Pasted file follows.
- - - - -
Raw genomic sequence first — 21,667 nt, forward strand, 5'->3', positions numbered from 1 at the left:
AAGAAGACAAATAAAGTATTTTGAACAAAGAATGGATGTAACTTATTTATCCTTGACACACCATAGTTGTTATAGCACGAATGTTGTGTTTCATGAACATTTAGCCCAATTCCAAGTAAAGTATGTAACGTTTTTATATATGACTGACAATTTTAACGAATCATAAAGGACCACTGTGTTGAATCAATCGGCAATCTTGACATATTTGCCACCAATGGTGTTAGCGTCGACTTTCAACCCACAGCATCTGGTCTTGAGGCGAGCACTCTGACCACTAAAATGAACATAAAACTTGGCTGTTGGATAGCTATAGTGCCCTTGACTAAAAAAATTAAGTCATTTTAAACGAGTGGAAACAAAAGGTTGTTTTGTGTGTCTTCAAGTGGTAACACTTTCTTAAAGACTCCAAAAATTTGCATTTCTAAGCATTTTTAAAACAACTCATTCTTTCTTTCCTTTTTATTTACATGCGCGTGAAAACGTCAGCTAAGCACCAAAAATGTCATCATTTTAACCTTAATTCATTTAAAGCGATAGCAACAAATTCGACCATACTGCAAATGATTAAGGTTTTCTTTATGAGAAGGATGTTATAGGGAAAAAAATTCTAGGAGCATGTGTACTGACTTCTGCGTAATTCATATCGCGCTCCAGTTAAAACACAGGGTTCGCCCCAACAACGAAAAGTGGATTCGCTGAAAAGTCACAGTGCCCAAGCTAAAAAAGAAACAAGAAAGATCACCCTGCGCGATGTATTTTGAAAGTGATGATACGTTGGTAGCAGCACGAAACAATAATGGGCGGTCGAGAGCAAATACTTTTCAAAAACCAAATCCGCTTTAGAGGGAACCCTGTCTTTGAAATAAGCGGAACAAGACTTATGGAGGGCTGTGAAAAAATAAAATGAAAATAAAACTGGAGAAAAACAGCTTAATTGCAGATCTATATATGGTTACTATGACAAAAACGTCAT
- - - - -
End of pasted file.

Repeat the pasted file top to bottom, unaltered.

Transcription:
Raw genomic sequence first — 21,667 nt, forward strand, 5'->3', positions numbered from 1 at the left:
AAGAAGACAAATAAAGTATTTTGAACAAAGAATGGATGTAACTTATTTATCCTTGACACACCATAGTTGTTATAGCACGAATGTTGTGTTTCATGAACATTTAGCCCAATTCCAAGTAAAGTATGTAACGTTTTTATATATGACTGACAATTTTAACGAATCATAAAGGACCACTGTGTTGAATCAATCGGCAATCTTGACATATTTGCCACCAATGGTGTTAGCGTCGACTTTCAACCCACAGCATCTGGTCTTGAGGCGAGCACTCTGACCACTAAAATGAACATAAAACTTGGCTGTTGGATAGCTATAGTGCCCTTGACTAAAAAAATTAAGTCATTTTAAACGAGTGGAAACAAAAGGTTGTTTTGTGTGTCTTCAAGTGGTAACACTTTCTTAAAGACTCCAAAAATTTGCATTTCTAAGCATTTTTAAAACAACTCATTCTTTCTTTCCTTTTTATTTACATGCGCGTGAAAACGTCAGCTAAGCACCAAAAATGTCATCATTTTAACCTTAATTCATTTAAAGCGATAGCAACAAATTCGACCATACTGCAAATGATTAAGGTTTTCTTTATGAGAAGGATGTTATAGGGAAAAAAATTCTAGGAGCATGTGTACTGACTTCTGCGTAATTCATATCGCGCTCCAGTTAAAACACAGGGTTCGCCCCAACAACGAAAAGTGGATTCGCTGAAAAGTCACAGTGCCCAAGCTAAAAAAGAAACAAGAAAGATCACCCTGCGCGATGTATTTTGAAAGTGATGATACGTTGGTAGCAGCACGAAACAATAATGGGCGGTCGAGAGCAAATACTTTTCAAAAACCAAATCCGCTTTAGAGGGAACCCTGTCTTTGAAATAAGCGGAACAAGACTTATGGAGGGCTGTGAAAAAATAAAATGAAAATAAAACTGGAGAAAAACAGCTTAATTGCAGATCTATATATGGTTACTATGACAAAAACGTCAT